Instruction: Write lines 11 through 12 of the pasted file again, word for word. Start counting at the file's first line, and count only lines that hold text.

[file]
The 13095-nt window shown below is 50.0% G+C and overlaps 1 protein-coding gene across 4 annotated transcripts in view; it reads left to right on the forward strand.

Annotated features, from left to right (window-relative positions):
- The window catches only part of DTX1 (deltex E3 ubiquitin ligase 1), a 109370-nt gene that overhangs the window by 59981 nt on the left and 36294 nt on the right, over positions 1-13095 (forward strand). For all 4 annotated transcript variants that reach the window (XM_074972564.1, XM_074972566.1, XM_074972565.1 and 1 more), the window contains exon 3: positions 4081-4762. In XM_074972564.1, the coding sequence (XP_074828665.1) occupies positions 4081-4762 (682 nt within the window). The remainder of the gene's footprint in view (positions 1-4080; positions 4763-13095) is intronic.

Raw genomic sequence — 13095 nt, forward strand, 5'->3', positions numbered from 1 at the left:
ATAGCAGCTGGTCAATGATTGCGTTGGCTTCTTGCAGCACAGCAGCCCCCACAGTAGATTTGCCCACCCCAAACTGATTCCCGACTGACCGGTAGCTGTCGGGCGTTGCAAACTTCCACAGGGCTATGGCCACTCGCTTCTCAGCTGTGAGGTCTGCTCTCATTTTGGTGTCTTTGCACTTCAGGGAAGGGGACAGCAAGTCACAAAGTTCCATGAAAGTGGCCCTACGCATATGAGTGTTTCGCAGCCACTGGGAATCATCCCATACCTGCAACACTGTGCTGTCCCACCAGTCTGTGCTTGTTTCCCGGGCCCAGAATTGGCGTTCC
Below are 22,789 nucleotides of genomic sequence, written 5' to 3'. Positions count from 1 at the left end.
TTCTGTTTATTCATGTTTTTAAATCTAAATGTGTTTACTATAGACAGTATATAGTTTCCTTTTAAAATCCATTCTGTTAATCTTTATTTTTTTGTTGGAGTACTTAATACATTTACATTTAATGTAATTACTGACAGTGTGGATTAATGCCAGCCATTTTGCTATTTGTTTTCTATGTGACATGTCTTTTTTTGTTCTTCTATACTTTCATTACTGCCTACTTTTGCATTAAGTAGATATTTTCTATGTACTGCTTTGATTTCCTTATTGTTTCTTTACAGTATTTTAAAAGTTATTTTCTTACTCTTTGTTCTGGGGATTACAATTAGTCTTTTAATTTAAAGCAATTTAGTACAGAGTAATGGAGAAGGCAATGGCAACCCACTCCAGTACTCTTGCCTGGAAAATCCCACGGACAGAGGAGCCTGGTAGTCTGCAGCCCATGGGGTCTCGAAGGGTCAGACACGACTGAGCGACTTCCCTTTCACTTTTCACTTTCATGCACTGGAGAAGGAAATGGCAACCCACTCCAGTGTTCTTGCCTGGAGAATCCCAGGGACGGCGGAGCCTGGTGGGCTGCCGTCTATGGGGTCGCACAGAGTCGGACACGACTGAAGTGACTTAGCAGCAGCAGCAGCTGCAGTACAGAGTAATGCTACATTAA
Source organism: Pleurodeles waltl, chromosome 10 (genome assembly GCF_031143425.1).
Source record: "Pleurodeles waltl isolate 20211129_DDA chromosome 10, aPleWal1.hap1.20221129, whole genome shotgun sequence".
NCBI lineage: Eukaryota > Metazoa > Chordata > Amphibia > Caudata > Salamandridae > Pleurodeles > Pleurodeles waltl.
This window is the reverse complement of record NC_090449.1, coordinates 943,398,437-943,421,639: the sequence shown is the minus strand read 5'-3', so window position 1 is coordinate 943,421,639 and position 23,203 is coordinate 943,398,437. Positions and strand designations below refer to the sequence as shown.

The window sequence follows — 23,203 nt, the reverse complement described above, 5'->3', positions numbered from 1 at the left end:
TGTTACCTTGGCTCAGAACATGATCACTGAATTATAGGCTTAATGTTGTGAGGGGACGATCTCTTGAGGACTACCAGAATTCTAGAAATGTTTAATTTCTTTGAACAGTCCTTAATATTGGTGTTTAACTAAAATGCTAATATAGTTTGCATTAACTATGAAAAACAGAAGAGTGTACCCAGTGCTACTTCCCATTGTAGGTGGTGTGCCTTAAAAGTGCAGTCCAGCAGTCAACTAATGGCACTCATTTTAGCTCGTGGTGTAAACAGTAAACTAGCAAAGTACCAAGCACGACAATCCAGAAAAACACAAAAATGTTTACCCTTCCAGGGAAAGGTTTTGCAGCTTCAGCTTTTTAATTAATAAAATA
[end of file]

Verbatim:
This window is the reverse complement of record NC_090449.1, coordinates 943,398,437-943,421,639: the sequence shown is the minus strand read 5'-3', so window position 1 is coordinate 943,421,639 and position 23,203 is coordinate 943,398,437. Positions and strand designations below refer to the sequence as shown.

The window sequence follows — 23,203 nt, the reverse complement described above, 5'->3', positions numbered from 1 at the left end: